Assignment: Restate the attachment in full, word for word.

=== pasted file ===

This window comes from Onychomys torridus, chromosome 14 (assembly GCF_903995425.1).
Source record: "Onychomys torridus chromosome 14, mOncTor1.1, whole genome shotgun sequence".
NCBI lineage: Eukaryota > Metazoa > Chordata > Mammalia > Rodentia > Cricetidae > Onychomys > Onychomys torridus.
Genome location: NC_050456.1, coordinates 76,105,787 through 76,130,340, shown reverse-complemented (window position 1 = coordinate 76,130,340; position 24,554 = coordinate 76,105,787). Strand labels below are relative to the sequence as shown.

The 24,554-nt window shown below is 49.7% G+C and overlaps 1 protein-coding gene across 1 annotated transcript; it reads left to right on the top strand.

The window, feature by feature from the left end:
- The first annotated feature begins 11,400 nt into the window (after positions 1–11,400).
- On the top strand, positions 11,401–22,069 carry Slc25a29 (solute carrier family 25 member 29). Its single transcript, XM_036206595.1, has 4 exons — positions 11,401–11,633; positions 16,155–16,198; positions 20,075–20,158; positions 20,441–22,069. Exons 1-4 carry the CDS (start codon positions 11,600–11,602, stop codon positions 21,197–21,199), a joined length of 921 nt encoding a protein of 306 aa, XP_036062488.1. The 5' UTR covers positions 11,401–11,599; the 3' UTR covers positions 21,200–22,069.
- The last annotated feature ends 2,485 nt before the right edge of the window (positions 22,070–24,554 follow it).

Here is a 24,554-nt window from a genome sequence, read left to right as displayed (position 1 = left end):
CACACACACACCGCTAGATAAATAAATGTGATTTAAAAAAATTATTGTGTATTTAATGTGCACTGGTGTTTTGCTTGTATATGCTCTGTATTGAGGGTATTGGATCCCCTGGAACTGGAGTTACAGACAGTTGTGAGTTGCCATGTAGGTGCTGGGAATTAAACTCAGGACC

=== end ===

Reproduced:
This window comes from Onychomys torridus, chromosome 14 (assembly GCF_903995425.1).
Source record: "Onychomys torridus chromosome 14, mOncTor1.1, whole genome shotgun sequence".
NCBI lineage: Eukaryota > Metazoa > Chordata > Mammalia > Rodentia > Cricetidae > Onychomys > Onychomys torridus.
Genome location: NC_050456.1, coordinates 76,105,787 through 76,130,340, shown reverse-complemented (window position 1 = coordinate 76,130,340; position 24,554 = coordinate 76,105,787). Strand labels below are relative to the sequence as shown.

The 24,554-nt window shown below is 49.7% G+C and overlaps 1 protein-coding gene across 1 annotated transcript; it reads left to right on the top strand.

The window, feature by feature from the left end:
- The first annotated feature begins 11,400 nt into the window (after positions 1–11,400).
- On the top strand, positions 11,401–22,069 carry Slc25a29 (solute carrier family 25 member 29). Its single transcript, XM_036206595.1, has 4 exons — positions 11,401–11,633; positions 16,155–16,198; positions 20,075–20,158; positions 20,441–22,069. Exons 1-4 carry the CDS (start codon positions 11,600–11,602, stop codon positions 21,197–21,199), a joined length of 921 nt encoding a protein of 306 aa, XP_036062488.1. The 5' UTR covers positions 11,401–11,599; the 3' UTR covers positions 21,200–22,069.
- The last annotated feature ends 2,485 nt before the right edge of the window (positions 22,070–24,554 follow it).

Here is a 24,554-nt window from a genome sequence, read left to right as displayed (position 1 = left end):
CACACACACACCGCTAGATAAATAAATGTGATTTAAAAAAATTATTGTGTATTTAATGTGCACTGGTGTTTTGCTTGTATATGCTCTGTATTGAGGGTATTGGATCCCCTGGAACTGGAGTTACAGACAGTTGTGAGTTGCCATGTAGGTGCTGGGAATTAAACTCAGGACC